Air Emissions near Fracking Sites May Pose Health Risk, Study Shows; Sites Contain Hydrocarbons Including Benzene
This article describes the findings of a research study entitled, “Human Health Risk Assessment of Air Emissions from Development of Unconventional Natural Gas Resources”. In this study, the researchers of the Colorado School of Public Health aimed at assessing the contribution of hydraulic fracking or fracturing to air pollution, which in turn causes chronic as well as acute health problems to populations living around the drilling sites (ScienceDaily, 2012). The study findings based on a three year detailed observation indicate that the process of hydraulic fracking produces different harmful petroleum hydrocarbons including benzene, ethyl benzene, heptanes, octane, diethyl benzene, xylene, and toluene, which are released into the air around the wells. Furthermore, the results reveal that these chemicals pose non-cancer and cancer risks for those living near the gas drilling sites. More specifically, the non-cancer risks, which are associated with the exposure to xylenes, aliphatic hydrocarbons, and trimethylbenzenes, cause the greatest health impacts on people living closer to gas drilling sites or wells. These non-cancer health impacts may be anything from eye irritation to headaches, soar throat, or difficulties in breathing (ScienceDaily, 2012).
On the other hand, the researchers assessed the cancer risks among residents living closer to natural gas wells against those living far away. The results indicate that the main carcinogenic chemical causing the greatest health impacts, particularly lifelong excess cancer risks among the residents living closer to the wells is benzene. Generally, the process of hydraulic fracking involves the injection of various chemicals and water into drilled wells followed by a flow-back, which results in release of natural gas, geologic fluids, and hydrocarbons (ScienceDaily, 2012). Therefore, the report shows that people living nearer to the gas drilling sites are more vulnerable to non-cancer and cancer health risks compared to those living far away preferably within a distance of about a half-mile. On the other hand, despite the fact that this study lacks sufficient data regarding the emission profile for all the chemicals released during the processes of development of natural gas, the researchers conclude that the health risks involved in such processes are worth mentioning particularly in the current debates on the development of natural gas, which tend to focus on the contribution of hydraulic fracking to water pollution (ScienceDaily, 2012).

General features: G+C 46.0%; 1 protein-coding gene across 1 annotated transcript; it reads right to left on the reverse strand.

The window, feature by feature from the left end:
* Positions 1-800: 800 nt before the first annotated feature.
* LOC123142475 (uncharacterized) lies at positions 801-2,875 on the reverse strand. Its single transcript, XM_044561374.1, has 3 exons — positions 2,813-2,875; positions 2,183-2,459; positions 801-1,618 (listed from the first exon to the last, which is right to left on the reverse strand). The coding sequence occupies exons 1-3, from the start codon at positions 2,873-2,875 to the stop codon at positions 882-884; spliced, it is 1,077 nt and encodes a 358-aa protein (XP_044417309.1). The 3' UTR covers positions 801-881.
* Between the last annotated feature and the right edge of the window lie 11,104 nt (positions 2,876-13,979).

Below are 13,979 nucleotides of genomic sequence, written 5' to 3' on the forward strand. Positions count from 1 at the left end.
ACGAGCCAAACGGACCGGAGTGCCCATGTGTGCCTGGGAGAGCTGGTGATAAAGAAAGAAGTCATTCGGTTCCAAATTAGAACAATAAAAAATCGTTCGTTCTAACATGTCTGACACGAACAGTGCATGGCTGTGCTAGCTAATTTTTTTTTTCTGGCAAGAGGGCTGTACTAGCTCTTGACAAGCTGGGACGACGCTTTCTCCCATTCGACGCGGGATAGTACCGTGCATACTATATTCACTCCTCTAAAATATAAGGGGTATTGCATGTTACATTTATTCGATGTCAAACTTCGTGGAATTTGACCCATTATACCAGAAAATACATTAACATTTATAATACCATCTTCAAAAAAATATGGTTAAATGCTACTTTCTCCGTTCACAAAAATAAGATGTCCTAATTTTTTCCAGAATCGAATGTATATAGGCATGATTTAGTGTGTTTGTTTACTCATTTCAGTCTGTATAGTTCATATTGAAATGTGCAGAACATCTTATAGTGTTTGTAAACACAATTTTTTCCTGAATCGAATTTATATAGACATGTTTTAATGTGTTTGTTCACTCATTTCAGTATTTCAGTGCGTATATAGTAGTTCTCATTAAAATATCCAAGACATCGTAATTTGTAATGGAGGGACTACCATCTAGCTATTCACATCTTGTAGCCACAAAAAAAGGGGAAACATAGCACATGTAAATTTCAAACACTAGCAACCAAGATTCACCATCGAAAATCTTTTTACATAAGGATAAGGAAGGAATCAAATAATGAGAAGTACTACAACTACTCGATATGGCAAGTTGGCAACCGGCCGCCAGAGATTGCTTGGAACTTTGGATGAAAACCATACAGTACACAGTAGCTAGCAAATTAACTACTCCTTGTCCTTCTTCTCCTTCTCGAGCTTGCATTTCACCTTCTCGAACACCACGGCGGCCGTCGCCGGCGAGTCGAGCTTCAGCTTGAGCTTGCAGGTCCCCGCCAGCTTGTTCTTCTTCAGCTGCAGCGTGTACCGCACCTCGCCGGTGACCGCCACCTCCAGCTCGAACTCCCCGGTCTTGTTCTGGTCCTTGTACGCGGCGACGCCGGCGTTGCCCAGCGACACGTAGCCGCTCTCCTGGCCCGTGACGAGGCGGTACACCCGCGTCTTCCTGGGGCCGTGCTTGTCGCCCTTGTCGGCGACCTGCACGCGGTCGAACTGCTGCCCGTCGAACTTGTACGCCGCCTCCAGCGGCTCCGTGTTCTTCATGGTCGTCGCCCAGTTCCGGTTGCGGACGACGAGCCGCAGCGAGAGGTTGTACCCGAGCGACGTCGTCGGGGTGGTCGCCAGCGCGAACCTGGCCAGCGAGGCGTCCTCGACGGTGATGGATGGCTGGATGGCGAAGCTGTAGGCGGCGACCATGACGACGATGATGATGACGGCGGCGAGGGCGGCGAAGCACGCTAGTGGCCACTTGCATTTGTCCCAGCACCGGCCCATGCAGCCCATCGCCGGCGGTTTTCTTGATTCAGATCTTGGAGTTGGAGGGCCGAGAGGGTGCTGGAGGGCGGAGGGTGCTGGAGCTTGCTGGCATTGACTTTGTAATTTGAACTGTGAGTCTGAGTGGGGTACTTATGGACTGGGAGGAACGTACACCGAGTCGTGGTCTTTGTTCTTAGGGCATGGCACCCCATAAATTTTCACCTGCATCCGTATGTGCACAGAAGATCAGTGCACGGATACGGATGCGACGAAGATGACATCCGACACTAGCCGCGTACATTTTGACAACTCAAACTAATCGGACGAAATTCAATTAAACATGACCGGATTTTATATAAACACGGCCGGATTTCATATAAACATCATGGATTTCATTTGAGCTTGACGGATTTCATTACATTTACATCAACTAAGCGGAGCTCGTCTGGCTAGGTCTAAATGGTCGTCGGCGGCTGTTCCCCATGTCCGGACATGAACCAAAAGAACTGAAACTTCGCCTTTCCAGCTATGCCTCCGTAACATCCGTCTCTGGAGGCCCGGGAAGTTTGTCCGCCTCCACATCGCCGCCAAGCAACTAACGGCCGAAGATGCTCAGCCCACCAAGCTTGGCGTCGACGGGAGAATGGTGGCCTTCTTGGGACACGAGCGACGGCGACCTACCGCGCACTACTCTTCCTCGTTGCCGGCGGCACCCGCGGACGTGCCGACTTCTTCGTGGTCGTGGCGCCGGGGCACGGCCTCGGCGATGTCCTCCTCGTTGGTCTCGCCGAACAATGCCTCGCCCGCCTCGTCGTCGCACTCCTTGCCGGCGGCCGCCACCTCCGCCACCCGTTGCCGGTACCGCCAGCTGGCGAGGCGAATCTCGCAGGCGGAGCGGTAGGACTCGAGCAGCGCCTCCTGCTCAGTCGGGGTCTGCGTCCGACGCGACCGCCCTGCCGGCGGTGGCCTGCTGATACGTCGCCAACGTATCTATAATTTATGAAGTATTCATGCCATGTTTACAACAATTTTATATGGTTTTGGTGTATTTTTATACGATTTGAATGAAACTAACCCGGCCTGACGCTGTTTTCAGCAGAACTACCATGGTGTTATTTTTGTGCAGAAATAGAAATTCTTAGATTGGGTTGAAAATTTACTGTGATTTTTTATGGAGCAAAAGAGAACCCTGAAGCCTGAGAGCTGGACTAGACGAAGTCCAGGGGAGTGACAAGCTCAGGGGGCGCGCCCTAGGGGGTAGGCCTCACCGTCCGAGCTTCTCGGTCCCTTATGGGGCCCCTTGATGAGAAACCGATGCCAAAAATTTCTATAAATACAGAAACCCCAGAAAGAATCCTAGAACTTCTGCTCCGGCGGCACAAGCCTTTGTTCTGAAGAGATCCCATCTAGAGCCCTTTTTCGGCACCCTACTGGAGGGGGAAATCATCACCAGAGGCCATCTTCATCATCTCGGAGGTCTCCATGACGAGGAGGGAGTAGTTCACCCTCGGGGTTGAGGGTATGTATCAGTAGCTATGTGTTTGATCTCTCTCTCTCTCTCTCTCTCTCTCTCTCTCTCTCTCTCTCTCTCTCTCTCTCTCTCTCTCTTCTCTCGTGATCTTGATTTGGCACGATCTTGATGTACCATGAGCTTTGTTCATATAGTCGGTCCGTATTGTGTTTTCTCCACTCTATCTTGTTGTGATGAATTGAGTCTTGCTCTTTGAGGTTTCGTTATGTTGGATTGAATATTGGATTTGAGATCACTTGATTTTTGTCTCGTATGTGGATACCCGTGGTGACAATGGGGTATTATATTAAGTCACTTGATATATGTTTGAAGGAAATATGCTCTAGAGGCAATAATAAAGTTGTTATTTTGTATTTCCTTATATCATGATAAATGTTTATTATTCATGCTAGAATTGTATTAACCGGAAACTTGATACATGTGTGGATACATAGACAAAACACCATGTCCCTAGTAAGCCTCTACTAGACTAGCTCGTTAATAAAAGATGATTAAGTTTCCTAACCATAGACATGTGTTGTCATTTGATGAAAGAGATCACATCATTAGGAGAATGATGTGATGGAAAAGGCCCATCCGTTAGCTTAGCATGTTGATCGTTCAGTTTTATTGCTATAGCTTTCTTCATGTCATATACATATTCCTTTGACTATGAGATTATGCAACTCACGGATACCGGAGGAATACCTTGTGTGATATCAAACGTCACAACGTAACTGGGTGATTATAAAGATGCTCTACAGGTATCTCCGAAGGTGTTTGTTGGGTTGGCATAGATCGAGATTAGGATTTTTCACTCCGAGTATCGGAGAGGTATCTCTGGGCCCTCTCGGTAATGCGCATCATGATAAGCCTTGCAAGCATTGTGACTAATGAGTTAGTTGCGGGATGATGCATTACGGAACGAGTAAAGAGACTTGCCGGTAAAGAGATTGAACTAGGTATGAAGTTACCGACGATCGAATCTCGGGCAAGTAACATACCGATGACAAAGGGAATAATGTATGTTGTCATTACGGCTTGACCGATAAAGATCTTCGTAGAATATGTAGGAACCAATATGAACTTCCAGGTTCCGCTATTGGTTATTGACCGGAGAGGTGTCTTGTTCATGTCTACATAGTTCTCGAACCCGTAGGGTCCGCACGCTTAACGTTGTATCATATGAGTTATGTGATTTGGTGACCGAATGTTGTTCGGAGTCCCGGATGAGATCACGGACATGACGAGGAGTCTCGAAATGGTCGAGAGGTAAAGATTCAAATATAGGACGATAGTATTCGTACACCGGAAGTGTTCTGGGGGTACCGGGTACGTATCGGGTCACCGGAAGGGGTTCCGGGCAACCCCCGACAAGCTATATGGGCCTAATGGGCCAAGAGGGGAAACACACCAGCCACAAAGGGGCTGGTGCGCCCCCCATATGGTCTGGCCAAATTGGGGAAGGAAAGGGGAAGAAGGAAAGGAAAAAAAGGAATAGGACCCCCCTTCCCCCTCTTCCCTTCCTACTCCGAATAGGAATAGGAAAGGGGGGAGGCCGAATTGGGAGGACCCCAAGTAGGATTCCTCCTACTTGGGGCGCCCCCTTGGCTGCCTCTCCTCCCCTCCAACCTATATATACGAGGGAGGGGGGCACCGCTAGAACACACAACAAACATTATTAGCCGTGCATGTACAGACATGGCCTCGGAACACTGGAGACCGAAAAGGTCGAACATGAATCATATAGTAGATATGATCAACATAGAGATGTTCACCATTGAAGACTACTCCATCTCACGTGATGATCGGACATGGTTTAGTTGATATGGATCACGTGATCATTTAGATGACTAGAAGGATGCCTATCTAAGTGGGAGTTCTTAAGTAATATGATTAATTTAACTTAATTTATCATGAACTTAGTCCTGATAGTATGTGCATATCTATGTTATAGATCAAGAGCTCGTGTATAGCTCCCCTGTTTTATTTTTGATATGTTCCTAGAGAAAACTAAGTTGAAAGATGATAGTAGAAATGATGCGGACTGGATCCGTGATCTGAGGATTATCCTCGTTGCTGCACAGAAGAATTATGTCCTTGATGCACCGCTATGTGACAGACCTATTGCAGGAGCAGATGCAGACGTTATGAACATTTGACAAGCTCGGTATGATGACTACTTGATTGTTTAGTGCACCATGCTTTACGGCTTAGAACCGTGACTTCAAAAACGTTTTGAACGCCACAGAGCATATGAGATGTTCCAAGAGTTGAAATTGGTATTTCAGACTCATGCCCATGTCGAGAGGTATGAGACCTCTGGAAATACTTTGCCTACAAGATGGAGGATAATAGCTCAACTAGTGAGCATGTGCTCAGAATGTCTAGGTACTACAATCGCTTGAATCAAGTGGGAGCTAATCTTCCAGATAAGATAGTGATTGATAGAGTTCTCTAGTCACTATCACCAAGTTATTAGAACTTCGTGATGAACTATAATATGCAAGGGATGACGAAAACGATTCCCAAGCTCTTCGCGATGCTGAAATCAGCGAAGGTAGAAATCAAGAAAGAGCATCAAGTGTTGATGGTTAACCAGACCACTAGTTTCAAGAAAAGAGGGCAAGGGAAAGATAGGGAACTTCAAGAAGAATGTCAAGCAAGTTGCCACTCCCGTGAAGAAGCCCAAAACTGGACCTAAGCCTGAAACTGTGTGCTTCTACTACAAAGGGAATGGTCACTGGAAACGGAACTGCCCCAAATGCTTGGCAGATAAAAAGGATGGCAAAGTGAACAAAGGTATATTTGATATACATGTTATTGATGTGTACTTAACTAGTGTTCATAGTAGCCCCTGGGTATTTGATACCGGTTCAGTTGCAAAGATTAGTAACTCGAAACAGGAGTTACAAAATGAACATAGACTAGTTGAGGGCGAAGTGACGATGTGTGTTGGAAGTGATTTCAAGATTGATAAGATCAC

This article is very important scientifically and socially considering that it highlights significant scientific findings regarding the environment and public health in general. Therefore, this article targets the whole scientific community, especially the professionals in environmental sciences and public health. Here, it is important to note that this article provides the framework upon which future research studies can be initiated with the aim of studying the whole emission profile of chemicals released during hydraulic fracking besides assessing their impacts on the environment and the people living closer to the drilling sites. Most importantly, this article can go a long way in terms of future studies aimed at assessing the levels of exposure among the residents relative to area, personal and residential data. Moreover, this article serves as a starting point for future studies aimed at assessing the virulence of all chemicals released during the natural gas drilling processes.
On the other hand, the current study can aid in terms of guiding policy development in particular resource allocation and law enforcement in order to ensure that the populations-at-risk are protected against the negative health impacts related to various unconventional methods of the development of natural gas. Therefore, this article is important socially because it addresses the social welfare issues affecting the general populations, which face the risk of suffering from deleterious diseases such as cancer due to the industrial activities taking place in their midst. Overall, this article can go a long way in terms of policy formulation with regard to planning and housing arrangements in order to ensure that natural gas drilling sites do not pose health risks for residents.